Is this 100,000-year-old hashtag the first humanmade symbol—or just a pretty decoration?
TORUŃ, POLAND—About 100,000 years ago, ancient humans started etching lines and hashtag patterns onto red rocks in a South African cave. Such handiwork has been cited as the first sign our species could make symbols—distinct marks that stand for some meaning—and thus evidence of a sophisticated mind. But a new study, reported here this week at Evolang, a biannual conference on the evolution of language, finds that these markings and others like them lack key characteristics of symbols. Instead, they may have been more for decoration or enjoyment.
To come to this conclusion, Kristian Tylén, a cognitive scientist at Aarhus University in Denmark, and his team of cognitive scientists and archaeologists took a closer look at dozens of etched red ochre stones found in the cave, known as Blombos Cave. Some scientists have called the markings early forms of art and even evidence of symbolic behavior, such as full-blown language. Tylén’s group also looked at a set of ostrich egg shells with engraved lines, parallel lines, and ladderlike images found at another site in South Africa. The markings date to between about 52,000 to 109,000 years ago, after the birth of our species but before widespread artistic expression such as cave paintings of animals.
Tylén figured that if the marks were chiefly decorative, created because someone enjoyed looking at the pattern, the eyes of living humans would be able to see the patterns easily. If the markings were cultural traditions, they would need to be memorable, because the cave dwellers may have had to make them multiple times. And in that case, people today also ought to able to remember and copy them. Over time, the markings from each locality ought to also become more distinct, because a maker in one place wouldn’t want the scratches to be confused with those in another place.
And if the markings were truly symbolic—if a line, for instance, represented the horizon, or a series of wavy lines represented the ocean—then the symbols would have to be distinguishable from one another, and they also would become more distinct from each other over time. To take a modern example, different emojis couldn’t work as symbols if they all looked the same.
Tylén asked 65 Danish university students to examine 24 cleaned-up images of the original stone or shell markings, and then perform tasks such as sorting or copying the lines. The researchers wanted to know whether people could tell the marks from one site from those from the other, and whether they could copy them after looking at them briefly.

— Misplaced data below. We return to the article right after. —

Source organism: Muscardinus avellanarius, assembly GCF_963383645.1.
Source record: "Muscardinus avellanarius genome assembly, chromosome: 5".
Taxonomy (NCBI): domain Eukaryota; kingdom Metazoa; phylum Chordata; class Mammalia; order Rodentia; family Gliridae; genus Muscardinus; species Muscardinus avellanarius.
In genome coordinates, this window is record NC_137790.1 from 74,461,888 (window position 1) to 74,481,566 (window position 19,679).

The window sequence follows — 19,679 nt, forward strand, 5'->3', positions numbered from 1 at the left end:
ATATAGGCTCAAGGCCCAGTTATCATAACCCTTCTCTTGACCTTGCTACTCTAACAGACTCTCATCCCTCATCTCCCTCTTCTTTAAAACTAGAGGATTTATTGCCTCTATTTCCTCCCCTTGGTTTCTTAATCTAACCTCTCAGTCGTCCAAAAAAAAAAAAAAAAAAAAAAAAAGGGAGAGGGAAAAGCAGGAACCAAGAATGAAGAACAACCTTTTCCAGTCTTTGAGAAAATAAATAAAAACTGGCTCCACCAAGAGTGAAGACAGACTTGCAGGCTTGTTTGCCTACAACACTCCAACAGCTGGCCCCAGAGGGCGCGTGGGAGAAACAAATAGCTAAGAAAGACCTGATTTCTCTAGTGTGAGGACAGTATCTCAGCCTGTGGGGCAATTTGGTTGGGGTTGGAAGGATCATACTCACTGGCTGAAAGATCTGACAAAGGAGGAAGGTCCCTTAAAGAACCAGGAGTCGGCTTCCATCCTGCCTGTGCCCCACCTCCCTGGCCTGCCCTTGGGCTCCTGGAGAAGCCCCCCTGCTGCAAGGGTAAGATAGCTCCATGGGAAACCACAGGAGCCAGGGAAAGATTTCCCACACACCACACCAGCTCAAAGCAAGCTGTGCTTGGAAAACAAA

The most complicated test involved showing one marking to one of a person’s eyes while overwhelming their brains with a field of flickering colors in their other eye. It took from 2 to 12 seconds for the markings to “break through” into a person’s conscious perception. For any given viewer, more recent markings “broke through” more quickly than older ones, suggesting that the humans making them honed the engravings’ visual distinctiveness over the millennia.
Tylén’s team found that, in the eyes of today’s humans, younger markings had more clearly defined visual elements and were more aesthetically regular than older ones. Participants also could remember and reproduce the more recent markings better than the older ones. But people weren’t able to sort the markings into the correct groupings by place, and weren’t able to distinguish signs from each other.
That’s a minimal test of being a symbol—being distinct from another marking—and the engravings failed. “That suggests that we’re not looking at a symbolic system in the sense that each marking has an individual meaning,” Tylén said to meeting attendees.
Given the small sample, Cory Stade, an archaeologist at the University of Southampton in the United Kingdom who attended Tylén’s talk, says the findings are more suggestive than definitive. But she was intrigued by the method. “Archaeologists often assume that early engravings are symbolic but they don’t have a way to test them,” she says. “This approach would make it easier for more archaeologists to consider language and cognition,” which are difficult to understand from stone tools or bones.
Archaeologist Ewa Dutkiewicz from the University of Tübingen in Germany, who studies lines of dots and crosses on 40,000-year-old figurines from southwestern Germany, agrees. She’s convinced that the markings on her figurines are symbols, but would like to apply Tylén’s methods to learn more.